The novel addition of the SkyCar, a cable car ride that gently transports sightseers to the very top of this epic feat of engineering and design, affording them a breathtaking 360-degree view of the heart of Durban.
Black Glass Tower for New York by Richard Meier & Partners
This imposing residential building soars 42 storeys into the stratosphere, commanding an impressive view over the East River. Continuing the trend towards using glass in building design, this construction is composed of a series of black metal panels, and a black glass curtain wall.
Designer Drains describes the project:
Minimalistic in form, the design of this predominantly glass building evidences great consideration for materiality, lightness, transparency and order. Its taut curtain wall is incised with modular subdivisions and articulated with selective metal panel elements in the form of balconies, canopies and corners. A distinguishing feature — an architectural cut-out at the 27th and 28th floors — will exist in dialogue with the building’s context and be visible from across the East River.
‘This is a milestone project for us, as our first all-black glass and metal panel building, the tallest tower in New York City by our firm, and a complete Richard Meier & Partners project including both architecture and interiors,’ comments Dukho Yeon, design partner-in-charge at Richard Meier & Partners.
The Diamond Building, Johannesburg
Built to resemble the diamonds that fed the early economic growth of South Africa, the iconic Diamond Building in downtown Jozi is a local landmark of legend. Looking every bit the inspiration for New York’s Black Glass Tower, it’s plate glass-finish towers 80m into the Jo’burg skyline, reflecting the city around it from different angles.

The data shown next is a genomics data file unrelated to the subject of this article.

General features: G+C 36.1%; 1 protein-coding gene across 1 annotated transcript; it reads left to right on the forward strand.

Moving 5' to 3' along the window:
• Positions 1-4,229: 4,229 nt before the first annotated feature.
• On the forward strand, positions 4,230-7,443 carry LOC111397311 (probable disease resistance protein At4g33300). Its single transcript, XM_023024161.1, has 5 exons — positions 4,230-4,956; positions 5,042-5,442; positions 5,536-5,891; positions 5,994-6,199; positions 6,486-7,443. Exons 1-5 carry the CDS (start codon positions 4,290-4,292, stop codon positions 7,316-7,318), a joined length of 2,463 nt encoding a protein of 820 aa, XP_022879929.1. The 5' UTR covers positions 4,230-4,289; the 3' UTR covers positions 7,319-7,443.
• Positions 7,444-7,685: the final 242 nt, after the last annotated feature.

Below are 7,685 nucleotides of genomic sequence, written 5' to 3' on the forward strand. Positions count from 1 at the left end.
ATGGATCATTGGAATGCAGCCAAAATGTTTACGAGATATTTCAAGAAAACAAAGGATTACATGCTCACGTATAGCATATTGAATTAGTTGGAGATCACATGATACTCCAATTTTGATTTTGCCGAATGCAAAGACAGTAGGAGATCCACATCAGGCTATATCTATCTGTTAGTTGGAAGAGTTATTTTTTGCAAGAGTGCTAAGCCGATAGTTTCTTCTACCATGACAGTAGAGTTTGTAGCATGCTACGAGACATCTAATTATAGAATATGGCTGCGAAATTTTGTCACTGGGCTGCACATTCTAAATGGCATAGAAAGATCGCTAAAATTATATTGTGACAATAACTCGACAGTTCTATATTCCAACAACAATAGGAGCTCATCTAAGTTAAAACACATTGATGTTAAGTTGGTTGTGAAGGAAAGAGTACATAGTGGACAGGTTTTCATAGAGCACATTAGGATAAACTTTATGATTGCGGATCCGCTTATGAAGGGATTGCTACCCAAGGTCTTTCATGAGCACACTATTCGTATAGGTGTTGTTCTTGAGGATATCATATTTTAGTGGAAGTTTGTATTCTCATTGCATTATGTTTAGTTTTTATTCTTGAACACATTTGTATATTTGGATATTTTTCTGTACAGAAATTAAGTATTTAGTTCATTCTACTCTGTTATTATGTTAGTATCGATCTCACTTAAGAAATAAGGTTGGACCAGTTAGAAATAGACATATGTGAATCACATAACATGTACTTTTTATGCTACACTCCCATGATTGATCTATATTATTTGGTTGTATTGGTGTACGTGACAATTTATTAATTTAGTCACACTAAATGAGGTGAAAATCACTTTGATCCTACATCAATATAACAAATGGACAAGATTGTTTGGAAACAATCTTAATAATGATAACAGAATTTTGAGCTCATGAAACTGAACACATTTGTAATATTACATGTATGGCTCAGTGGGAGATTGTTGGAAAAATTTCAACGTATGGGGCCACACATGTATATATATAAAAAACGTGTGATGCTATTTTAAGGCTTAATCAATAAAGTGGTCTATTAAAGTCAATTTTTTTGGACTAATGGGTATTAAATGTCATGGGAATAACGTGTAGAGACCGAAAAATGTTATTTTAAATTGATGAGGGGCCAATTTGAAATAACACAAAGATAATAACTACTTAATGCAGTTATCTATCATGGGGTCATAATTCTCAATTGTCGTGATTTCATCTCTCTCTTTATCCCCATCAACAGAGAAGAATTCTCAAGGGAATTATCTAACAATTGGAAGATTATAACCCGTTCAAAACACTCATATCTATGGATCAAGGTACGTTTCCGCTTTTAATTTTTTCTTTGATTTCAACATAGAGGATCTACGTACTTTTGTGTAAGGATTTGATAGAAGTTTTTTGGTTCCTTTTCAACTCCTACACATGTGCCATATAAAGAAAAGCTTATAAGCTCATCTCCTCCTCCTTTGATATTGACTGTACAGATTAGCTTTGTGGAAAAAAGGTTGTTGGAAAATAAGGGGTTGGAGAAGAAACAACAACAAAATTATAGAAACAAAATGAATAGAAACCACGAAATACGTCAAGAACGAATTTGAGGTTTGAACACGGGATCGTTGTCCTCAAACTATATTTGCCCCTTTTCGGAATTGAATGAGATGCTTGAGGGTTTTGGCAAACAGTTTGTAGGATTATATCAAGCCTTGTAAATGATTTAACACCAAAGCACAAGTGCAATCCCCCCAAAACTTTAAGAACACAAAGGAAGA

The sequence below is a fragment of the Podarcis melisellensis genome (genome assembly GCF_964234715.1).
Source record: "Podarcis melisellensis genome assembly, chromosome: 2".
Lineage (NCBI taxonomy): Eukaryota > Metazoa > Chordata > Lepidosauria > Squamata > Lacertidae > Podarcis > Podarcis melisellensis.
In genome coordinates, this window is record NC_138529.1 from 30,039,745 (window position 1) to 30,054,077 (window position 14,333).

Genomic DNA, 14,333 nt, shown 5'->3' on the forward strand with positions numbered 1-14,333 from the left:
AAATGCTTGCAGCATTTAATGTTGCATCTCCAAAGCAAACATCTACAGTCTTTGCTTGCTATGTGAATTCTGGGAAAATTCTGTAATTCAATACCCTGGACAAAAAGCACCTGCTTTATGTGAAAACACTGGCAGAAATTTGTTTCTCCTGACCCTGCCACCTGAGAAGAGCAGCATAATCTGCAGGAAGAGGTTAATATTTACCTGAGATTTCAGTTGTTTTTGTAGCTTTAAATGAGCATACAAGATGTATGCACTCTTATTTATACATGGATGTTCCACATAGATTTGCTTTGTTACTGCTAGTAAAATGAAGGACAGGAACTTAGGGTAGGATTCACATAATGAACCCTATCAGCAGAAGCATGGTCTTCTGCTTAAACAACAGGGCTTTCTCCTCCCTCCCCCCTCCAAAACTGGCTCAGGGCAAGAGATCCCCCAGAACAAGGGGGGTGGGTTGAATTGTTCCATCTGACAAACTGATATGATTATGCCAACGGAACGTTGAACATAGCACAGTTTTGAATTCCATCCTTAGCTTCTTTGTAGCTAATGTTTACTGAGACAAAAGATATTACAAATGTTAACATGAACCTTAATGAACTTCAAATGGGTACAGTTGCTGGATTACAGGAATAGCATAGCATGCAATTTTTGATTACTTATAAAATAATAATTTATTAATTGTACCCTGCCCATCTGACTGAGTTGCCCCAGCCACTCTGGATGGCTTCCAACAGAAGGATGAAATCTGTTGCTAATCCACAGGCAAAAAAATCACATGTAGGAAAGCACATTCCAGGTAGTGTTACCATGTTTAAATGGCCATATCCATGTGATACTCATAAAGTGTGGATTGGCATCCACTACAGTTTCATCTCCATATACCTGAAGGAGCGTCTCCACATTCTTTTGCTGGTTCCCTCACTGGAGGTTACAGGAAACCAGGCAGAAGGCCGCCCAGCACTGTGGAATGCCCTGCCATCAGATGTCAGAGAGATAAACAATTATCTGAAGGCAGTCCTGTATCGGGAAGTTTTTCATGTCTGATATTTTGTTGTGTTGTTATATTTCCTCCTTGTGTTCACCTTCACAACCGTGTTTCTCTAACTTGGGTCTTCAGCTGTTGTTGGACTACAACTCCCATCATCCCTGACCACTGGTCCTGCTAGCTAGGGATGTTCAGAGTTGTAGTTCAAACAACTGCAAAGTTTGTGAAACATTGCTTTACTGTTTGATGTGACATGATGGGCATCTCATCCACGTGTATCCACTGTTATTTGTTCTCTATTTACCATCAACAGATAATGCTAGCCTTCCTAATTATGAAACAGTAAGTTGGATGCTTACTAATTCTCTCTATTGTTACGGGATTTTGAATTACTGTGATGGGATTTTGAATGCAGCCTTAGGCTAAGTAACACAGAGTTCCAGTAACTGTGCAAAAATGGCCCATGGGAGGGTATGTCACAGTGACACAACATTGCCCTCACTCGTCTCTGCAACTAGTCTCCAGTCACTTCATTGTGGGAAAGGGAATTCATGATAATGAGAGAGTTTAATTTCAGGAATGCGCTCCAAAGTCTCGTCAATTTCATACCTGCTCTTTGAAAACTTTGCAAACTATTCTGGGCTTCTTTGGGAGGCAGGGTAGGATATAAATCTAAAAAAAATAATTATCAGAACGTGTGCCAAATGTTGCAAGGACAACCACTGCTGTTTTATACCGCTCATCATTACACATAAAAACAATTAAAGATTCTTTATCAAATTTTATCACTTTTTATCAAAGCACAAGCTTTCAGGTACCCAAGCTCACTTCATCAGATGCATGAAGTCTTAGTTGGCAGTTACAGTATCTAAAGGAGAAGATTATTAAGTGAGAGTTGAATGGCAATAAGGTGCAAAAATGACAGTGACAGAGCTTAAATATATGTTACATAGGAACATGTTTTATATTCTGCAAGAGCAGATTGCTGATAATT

US Air Force Campus in Colorado
“Airplanes are not for making war. Airplanes are beautiful dreams.” – Hayao Miyazaki.
When art imitates life, we know we are among the fortunate few who live lives of great beauty. For anyone with a fascination for flight, Miyazaki’s sentiment rings true. Engineers who build aeroplanes turn those dreams into reality.
Architects who build buildings to look like planes do the same thing.
SOM, a globally-respected architecture firm, designed the original Air Force campus in 1954. Now, they have revisited the spot, designing an innovative research and education facility inspired by the field the facility serves: flight.
Thinking without the box
Who says spaces need to be square? The 21st Century Museum of Contemporary Art in Kanazawa, Japan and the Faena Forum in Miami Beach, Florida, are both great examples of what can happen when architects don’t think of walls in straight lines. Using curved lines, and angles, interesting spaces open up.
What inspires you?
Which spaces have informed your work in the last twelve months? What will you be drawing on for inspiration in the months ahead? Let us know in the comments below. We’d love to hear from you.